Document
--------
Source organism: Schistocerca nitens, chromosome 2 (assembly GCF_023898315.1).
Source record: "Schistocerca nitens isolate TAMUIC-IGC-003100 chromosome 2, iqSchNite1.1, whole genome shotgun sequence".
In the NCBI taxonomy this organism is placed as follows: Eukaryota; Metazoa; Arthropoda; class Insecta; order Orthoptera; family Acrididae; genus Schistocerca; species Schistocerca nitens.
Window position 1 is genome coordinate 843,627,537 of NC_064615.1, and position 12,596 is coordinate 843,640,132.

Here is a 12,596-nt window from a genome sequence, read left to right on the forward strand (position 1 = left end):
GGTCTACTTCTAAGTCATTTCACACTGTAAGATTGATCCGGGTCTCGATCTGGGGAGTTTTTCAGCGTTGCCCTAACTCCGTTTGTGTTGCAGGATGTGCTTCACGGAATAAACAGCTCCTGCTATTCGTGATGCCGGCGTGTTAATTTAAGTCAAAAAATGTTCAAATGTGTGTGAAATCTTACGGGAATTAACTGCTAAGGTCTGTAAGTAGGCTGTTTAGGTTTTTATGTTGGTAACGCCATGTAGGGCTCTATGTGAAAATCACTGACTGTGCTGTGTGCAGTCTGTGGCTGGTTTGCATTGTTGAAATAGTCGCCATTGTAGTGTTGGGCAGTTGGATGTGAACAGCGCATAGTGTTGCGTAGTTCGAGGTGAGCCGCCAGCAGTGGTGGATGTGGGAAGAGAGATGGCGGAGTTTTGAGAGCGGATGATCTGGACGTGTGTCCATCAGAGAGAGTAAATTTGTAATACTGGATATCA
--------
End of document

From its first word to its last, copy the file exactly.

Source organism: Schistocerca nitens, chromosome 2 (assembly GCF_023898315.1).
Source record: "Schistocerca nitens isolate TAMUIC-IGC-003100 chromosome 2, iqSchNite1.1, whole genome shotgun sequence".
In the NCBI taxonomy this organism is placed as follows: Eukaryota; Metazoa; Arthropoda; class Insecta; order Orthoptera; family Acrididae; genus Schistocerca; species Schistocerca nitens.
Window position 1 is genome coordinate 843,627,537 of NC_064615.1, and position 12,596 is coordinate 843,640,132.

Here is a 12,596-nt window from a genome sequence, read left to right on the forward strand (position 1 = left end):
GGTCTACTTCTAAGTCATTTCACACTGTAAGATTGATCCGGGTCTCGATCTGGGGAGTTTTTCAGCGTTGCCCTAACTCCGTTTGTGTTGCAGGATGTGCTTCACGGAATAAACAGCTCCTGCTATTCGTGATGCCGGCGTGTTAATTTAAGTCAAAAAATGTTCAAATGTGTGTGAAATCTTACGGGAATTAACTGCTAAGGTCTGTAAGTAGGCTGTTTAGGTTTTTATGTTGGTAACGCCATGTAGGGCTCTATGTGAAAATCACTGACTGTGCTGTGTGCAGTCTGTGGCTGGTTTGCATTGTTGAAATAGTCGCCATTGTAGTGTTGGGCAGTTGGATGTGAACAGCGCATAGTGTTGCGTAGTTCGAGGTGAGCCGCCAGCAGTGGTGGATGTGGGAAGAGAGATGGCGGAGTTTTGAGAGCGGATGATCTGGACGTGTGTCCATCAGAGAGAGTAAATTTGTAATACTGGATATCA